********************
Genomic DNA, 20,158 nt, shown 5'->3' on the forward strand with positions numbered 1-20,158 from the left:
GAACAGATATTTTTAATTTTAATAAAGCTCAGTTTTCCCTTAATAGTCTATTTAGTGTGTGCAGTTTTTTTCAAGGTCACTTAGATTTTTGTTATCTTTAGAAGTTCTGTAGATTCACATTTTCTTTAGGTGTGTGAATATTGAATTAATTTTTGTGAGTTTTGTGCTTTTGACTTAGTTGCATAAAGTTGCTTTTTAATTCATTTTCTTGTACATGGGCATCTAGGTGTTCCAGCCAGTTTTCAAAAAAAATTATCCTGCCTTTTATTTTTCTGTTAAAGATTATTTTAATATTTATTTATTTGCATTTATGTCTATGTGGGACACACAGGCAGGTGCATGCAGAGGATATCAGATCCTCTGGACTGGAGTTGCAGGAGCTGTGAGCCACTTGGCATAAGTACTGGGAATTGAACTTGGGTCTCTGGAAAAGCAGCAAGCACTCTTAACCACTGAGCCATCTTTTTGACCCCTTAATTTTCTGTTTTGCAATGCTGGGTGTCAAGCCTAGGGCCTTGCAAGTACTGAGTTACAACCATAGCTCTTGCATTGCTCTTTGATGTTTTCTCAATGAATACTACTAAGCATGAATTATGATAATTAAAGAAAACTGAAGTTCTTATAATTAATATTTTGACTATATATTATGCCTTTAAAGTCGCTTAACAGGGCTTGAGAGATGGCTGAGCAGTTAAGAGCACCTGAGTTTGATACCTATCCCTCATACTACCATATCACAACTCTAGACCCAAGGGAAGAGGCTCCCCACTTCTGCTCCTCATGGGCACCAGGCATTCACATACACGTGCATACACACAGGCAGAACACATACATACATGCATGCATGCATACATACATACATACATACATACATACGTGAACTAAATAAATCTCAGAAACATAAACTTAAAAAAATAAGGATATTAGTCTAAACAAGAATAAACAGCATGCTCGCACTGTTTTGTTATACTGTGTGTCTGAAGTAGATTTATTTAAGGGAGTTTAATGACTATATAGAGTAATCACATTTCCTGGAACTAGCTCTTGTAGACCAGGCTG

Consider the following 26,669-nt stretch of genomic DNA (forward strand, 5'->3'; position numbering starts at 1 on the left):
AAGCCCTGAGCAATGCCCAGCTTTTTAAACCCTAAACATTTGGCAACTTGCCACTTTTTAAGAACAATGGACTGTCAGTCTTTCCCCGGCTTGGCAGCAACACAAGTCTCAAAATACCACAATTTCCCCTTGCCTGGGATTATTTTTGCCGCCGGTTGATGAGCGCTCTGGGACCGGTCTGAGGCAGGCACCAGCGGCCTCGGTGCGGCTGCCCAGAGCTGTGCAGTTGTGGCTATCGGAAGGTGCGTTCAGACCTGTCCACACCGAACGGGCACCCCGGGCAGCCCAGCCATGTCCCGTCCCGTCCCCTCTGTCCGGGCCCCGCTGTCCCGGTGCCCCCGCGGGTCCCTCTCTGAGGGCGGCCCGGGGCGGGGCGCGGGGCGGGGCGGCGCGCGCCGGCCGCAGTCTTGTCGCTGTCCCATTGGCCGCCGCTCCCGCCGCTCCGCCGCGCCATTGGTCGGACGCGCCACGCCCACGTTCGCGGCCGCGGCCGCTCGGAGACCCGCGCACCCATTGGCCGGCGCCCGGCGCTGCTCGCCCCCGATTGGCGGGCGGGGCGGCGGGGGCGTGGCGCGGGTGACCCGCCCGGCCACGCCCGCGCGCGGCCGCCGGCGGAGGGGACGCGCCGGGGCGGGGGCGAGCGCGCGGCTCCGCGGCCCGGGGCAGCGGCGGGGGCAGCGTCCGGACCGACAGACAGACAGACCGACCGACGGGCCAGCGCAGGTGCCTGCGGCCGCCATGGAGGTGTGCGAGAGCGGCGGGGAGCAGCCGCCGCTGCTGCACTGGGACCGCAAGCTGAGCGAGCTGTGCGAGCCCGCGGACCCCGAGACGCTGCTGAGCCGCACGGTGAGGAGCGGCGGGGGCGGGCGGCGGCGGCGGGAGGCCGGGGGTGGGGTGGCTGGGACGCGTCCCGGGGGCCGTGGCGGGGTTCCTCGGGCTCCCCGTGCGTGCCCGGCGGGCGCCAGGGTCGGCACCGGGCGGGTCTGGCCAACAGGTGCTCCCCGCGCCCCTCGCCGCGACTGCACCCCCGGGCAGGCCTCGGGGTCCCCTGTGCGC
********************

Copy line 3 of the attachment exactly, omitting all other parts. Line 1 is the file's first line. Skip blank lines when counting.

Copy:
Consider the following 26,669-nt stretch of genomic DNA (forward strand, 5'->3'; position numbering starts at 1 on the left):